Legislative Assembly for the ACT: 2007 Week 5 Hansard (30 May) . . Page.. 1250..
MR CORBELL (continuing):
There is this issue about casual surveillance, Mr Speaker. The school is closed. It is entirely reasonable that the government simply makes sure that significant items in former school sites—whether they are inside or outside those sites—are properly protected until decisions can be made about how they can be used in the long term.
It is in everyone's interests that the plaque and memorial to John Flynn are maintained in the long term and are again on public display so that we can commemorate in an ongoing way the achievements of a significant Australian. It is not unreasonable to take steps, in the short term, to ensure that valuable items are protected from vandalism on what are currently vacant school sites. That is exactly what we have done. The hypocrisy from those opposite would have been even clearer if we had not taken steps to address this matter.
MR MULCAHY (Molonglo) (6.19): I want to talk on a couple of items tonight in the time available. First, I want to revisit and remind members of a topic that is near and dear to you, Mr Speaker, and me, and that is industrial relations. In this climate where there is enormous debate about industrial relations at a federal level, we should not forget the fact that the ACT intervened in a High Court challenge brought by the states against the WorkChoices legislation in a matter that was heard between 4 and 11 May 2006. It is now a matter of public record that that action was unsuccessful.
The ruling served to underline that the territory was pursuing a wrong priority. Putting aside the merits of the WorkChoices legislation, it could be strongly argued, based on the High Court's ruling, that it should not have been contested in the first place. The ACT, under the self-government act, does not have the same powers as the states to set industrial relations law. Therefore, even if the states had been successful in their action, the federal government could have ensured that the WorkChoices legislation remained in operation within the ACT. The ACT's participation in the case was unnecessary, superfluous and clearly designed to grandstand on the issue of industrial relations rather than achieve any tangible gain for the people of Canberra.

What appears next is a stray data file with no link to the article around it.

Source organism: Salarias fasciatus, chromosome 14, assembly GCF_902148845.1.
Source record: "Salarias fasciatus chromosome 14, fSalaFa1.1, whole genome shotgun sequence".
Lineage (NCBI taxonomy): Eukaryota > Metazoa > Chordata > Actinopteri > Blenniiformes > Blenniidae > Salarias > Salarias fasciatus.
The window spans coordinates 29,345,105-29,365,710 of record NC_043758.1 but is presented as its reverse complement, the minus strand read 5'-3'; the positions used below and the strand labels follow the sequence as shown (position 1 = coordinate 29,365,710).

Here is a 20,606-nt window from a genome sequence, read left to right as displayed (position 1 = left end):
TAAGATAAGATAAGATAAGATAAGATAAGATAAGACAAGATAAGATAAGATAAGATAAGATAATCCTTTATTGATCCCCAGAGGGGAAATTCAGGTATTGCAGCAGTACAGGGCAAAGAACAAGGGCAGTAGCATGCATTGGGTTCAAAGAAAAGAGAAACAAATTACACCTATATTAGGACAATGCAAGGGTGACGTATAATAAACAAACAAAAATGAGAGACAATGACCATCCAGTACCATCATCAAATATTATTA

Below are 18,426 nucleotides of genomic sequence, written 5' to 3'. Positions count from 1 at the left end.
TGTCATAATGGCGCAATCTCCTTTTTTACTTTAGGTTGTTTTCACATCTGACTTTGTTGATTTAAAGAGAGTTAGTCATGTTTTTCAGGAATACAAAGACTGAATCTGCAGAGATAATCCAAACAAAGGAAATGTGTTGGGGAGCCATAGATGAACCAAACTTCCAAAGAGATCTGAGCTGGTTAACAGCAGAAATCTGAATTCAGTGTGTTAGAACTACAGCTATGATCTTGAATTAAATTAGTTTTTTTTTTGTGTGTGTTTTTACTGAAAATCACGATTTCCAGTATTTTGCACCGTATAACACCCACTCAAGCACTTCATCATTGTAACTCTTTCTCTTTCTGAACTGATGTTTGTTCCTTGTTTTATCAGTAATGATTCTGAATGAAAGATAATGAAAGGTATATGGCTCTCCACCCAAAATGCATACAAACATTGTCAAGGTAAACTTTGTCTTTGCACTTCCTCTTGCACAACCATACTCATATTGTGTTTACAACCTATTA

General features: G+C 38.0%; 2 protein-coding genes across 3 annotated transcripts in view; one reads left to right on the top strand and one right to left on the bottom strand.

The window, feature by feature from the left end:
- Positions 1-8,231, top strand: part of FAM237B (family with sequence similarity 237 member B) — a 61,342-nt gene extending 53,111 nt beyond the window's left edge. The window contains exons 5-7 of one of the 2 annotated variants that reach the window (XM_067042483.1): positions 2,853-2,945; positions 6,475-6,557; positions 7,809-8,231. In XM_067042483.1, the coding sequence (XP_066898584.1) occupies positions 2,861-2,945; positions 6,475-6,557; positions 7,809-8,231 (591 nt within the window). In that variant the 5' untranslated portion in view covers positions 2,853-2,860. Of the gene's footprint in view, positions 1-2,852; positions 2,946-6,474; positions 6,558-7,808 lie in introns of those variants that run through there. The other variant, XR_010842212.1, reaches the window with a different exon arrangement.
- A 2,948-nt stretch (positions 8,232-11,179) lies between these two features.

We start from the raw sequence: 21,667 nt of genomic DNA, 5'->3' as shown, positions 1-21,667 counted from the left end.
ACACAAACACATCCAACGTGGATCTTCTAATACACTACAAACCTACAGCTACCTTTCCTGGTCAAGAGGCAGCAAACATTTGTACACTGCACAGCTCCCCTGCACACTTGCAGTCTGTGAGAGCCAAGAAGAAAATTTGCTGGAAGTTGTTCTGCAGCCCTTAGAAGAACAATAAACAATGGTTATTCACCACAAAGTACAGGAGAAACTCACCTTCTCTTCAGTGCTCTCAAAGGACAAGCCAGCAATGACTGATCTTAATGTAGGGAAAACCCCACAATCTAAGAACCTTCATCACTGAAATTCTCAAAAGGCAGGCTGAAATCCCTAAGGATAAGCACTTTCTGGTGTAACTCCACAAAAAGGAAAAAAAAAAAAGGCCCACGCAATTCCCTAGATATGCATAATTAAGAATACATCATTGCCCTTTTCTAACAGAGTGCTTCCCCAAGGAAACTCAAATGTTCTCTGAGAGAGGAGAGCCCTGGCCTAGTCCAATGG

And what was the cost? Mr Stanhope keeps asking where the Liberals will save money. Here is yet another example. We heard many cited earlier today. On 19 April, in reply to a question without notice, taken on notice, the Chief Minister and then Attorney-General stated that the anticipated final cost to the ACT was $95,000 and that, to that point, prior to the case having been heard, already $33,512.75 had been spent. Costs were awarded to the federal government, so the ACT may well have had to contribute a share of this amount. A High Court decision—
Mr Corbell: They have not pursued them.
MR MULCAHY: Mr Corbell, the Attorney-General, assures us that they have not had to contribute any more. But even if they have outlaid whatever that final figure was, it certainly was money that could be better employed in pursuing the needs of the ACT community.